Upon June 24, 1905, Barringer found, upon the plain, about a mile and a half northwest of Crater Mountain, a meteorite of a fourth kind. It was a meteoritic stone, "as different from all the other specimens as one specimen could be from another." Barringer thinks that it fell, about the 15th of January, 1904. Upon a night in the middle of January, 1904, two of his employees were awakened by a loud hissing sound, and saw a meteor falling north of the formation. At the same time, two Arizona [211/212] physicians, north of the formation, saw the meteor falling south of them. For analysis and description of this object, see Amer. Jour. Sci., 4-21-353.(3) Barringer, who believes that once upon a time one super-meteorite, of which only a very small part has ever been found, gouged this hole in the ground, writes — "That a small stony meteorite should have fallen on almost exactly the same spot on this earth's surface as the great Canon Diablo iron meteorite fell many centuries ago, is certainly a most remarkable coincidence. I have stated the facts as accurately as possible, and I have no opinion to offer, as to whether or not these involve anything more than a coincidence."(4)

Other phenomena in Arizona:

Upon Feb. 24, 1897, a great explosion was heard over the town of Tombstone. It is said that a fragment of a meteor fell at St. David (Monthly Weather Review, 1897-56).(5) Yarnell, Arizona, Sept. 12, 1898 — "a loud, deep, thundering noise" that was heard between noon and 1 P.M. "The noise proceeded from the Granite Range, this side of Prescott. From all accounts, a large meteor struck the earth at this time" (U.S. Weather Bureau Rept., Ariz. Section, Sept., 1898).(6)

Upon July 19, 1912, at Holbrook, Arizona, about 50 miles from Crater Mountain, occurred a loud detonation and one of the most remarkable falls of stones recorded. See Amer. Jour. Sci., 4-34-437.(7) Some of the stones are very small. About 14,000 were collected. Only twice, since the year 1800, have stones in greater numbers fallen from the sky to this earth, according to conventional records.

About a month later (Aug. 18) there was another concussion at Holbrook. This was said to be an earthquake (Bull. Seis. Soc. Amer., 1-209).(8)


1. Daniel Moreau Barringer. "Coon Mountain and its crater." Proceedings of the Academy of Natural Sciences of Philadelphia, 57 (1905): 861-86. The Canon Diablo meteorite is referred to here.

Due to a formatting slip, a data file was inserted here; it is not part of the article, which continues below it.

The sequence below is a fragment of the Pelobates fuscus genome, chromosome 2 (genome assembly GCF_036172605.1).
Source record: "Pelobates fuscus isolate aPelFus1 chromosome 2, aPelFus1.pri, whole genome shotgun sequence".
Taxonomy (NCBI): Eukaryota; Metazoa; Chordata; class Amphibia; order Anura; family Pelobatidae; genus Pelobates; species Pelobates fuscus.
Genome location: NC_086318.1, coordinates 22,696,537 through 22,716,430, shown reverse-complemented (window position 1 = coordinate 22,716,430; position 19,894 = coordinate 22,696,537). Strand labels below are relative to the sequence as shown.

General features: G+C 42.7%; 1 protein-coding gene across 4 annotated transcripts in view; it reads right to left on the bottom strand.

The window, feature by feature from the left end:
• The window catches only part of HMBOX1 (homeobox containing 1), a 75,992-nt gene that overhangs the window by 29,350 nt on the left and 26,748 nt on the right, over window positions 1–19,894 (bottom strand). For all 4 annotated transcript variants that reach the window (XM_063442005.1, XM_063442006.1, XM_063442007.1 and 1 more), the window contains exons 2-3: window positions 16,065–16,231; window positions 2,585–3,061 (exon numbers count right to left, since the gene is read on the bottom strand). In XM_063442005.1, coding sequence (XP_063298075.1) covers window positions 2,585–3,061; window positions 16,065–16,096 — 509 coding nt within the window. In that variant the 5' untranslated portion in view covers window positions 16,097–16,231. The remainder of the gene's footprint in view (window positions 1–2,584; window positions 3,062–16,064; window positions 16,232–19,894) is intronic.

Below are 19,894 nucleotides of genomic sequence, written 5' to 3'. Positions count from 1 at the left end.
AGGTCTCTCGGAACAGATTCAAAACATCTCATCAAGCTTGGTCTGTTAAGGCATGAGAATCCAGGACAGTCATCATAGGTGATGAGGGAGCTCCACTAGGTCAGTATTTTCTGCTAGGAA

2. John L. LeConte. "Notice of a meteoric iron in the Mexican province of Sonora." American Journal of Science, s. 2, 13 (1852): 289-90. The Spanish name for the location is "Cañada de Hierro." The Weaver Mountains meteorite was found in 1898. Fort identifies the Wallapei meteorite from Peach Springs, Arizona, (probably from a contemporary report, as the date given for its discovery is 1927, a few years after the publication of this book).

3. J.W. Mallet. "A stony meteorite from Coon Butte, Arizona." American Journal of Science, s. 4, 21 (1906): 347-55.

4. Daniel Moreau Barringer. "Coon Mountain and its crater." Proceedings of the Academy of Natural Sciences of Philadelphia, 57 (1905): 861-86, at 883-4. Correct quote: "This is as different from all the other meteorite specimens which we have examined, which have come from this locality, as one specimen can be from another."

5. "Fall of an aerolite in Arizona." Monthly Weather Rreview, 25 (February 1897): 56-7.

6. "Notes from the September reports of the climate and crop sections." Monthly Weather Review, 26 (October 1898): 463-4, c.v. "Arizona." Correct quote: "...a deep thundering noise was heard between noon and 1 p.m., September 12, proceeding from the Granite Range, between this station (Yarnell) and Prescott...from all accounts a large meteor...."

7. Warren M. Foote. "Preliminary note on the shower of meteoric stones...." American Journal of Science, s. 4, 34 (1912): 437-56. Holbrook is said to be sixty miles away from Crater Mountain, not fifty miles away. Apart from the Holbrook meteorite, the two great meteorite falls were at Pultusk, Poland, on January 30, 1868, with about 100,000 stones, and at Möcs, Hungary, on February 3, 1882, with over 100,000 stones.

8. "An Arizona earthquake." Bulletin of the Seismological Society of America, 2 (September 1912): 209. At O'Leary Peak, Arizona, black smoke was seen as if coming from a "volcano," which was thought to be the source of the noise heard over an area ranging 250 miles from east to west and 100 miles north to south. Susan M. Dubois et al. Arizona Earthquakes, 1776-1980, p. 86.